Machines work best in straight lines, and the body is just a machine. If we can accept that, learning movements can become more simple.

Commitment and time are required for any skill to become natural, to be second nature. In the social media age, with instagram results, many people lack patience and concentration to focus on learning a skill over time. Disillusionment is common and disappointment leads to abandoning. Learning a swim stroke is akin to playing golf – where we are all chasing more improvement, more fluidity – or the ease of a language as we improve, where perfection isn’t attainable, but we can always be more attuned to. Obviously, swimming is made all the more challenging by the fact that breathing is not simple; our body’s natural survival instincts have to be overridden somewhat.

What people see as being a good swimmer is always subjective. Most triathletes would say that a swimming quicker than 22 minutes for 1500 metres is incredibly quick – it would be in the top 5% of most triathlon swims – but at swim club level, it wouldn’t make a final in a 13 year old county championships. That being said, if you are someone swimming 30 minutes for 1500 metres, being able to swim 25 minutes is a MASSIVE gain and change, so perspective is always required.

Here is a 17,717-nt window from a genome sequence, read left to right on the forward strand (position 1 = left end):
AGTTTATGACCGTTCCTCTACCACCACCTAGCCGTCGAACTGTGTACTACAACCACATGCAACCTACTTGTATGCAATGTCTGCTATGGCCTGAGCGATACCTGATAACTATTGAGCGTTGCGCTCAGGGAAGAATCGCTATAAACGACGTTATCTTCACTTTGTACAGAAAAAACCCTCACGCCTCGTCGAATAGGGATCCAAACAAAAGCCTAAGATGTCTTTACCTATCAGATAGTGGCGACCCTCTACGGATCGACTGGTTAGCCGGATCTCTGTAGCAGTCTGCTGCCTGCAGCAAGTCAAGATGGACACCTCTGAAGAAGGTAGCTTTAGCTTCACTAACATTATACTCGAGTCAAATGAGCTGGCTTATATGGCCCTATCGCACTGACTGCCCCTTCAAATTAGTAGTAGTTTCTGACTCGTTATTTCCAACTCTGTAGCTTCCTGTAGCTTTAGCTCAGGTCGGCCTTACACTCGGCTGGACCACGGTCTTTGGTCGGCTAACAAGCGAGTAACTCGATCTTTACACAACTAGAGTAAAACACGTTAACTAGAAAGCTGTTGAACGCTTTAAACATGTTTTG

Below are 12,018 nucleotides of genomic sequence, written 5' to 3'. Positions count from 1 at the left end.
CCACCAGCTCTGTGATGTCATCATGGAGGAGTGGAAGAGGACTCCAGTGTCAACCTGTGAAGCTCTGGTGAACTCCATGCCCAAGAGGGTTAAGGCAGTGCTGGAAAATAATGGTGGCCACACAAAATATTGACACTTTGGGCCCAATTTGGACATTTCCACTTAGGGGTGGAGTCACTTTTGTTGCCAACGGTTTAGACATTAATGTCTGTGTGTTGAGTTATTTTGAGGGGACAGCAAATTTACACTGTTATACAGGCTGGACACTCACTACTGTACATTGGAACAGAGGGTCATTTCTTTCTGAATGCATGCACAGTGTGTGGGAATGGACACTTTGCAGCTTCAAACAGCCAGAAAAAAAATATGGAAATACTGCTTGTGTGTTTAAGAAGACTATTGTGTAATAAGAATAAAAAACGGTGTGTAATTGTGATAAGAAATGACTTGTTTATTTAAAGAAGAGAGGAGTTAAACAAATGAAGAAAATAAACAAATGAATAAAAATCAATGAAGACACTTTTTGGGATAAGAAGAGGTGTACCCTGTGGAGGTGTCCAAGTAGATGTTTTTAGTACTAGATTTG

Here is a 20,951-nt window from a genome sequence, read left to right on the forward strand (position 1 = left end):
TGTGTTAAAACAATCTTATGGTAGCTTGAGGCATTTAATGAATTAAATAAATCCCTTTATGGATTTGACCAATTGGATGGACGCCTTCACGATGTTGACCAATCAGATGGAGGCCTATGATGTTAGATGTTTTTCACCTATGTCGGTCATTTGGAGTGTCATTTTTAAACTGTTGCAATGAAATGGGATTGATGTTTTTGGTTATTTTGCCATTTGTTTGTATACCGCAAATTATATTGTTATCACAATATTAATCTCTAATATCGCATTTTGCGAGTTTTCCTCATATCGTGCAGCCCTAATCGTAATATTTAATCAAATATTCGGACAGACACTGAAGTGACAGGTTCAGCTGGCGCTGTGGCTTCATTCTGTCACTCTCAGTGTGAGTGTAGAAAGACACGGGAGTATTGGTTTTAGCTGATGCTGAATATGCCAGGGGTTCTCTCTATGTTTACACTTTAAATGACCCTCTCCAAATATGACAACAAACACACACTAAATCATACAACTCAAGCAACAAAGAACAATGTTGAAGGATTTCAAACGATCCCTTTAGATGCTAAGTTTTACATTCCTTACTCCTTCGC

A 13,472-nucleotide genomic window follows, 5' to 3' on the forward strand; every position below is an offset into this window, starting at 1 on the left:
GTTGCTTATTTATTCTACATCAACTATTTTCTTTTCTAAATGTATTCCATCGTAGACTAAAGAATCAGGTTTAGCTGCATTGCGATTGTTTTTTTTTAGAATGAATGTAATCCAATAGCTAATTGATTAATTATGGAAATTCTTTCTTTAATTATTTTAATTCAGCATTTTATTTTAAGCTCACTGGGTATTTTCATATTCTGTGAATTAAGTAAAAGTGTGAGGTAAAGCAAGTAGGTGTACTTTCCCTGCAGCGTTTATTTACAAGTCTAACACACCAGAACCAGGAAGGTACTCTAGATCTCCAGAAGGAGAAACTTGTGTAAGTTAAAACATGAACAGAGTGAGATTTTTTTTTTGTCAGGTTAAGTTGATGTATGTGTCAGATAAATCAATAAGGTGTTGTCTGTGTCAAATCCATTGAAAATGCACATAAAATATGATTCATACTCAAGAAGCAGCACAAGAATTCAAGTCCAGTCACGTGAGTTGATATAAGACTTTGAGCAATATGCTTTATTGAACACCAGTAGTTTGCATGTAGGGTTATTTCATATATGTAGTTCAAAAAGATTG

Brain development will continue to aid sporting improvements as we move forward and the possiblities are endless!

How Do We Improve?

One step at a time! The chances are that you may have very large, rapid jumps in improvement to start with – these things excite us and keep us motivated. Naturally though, as with anything, that trajectory cannot continue indefinitely. If that was the case, people would be breaking Usain Bolt’s 100m record regularly.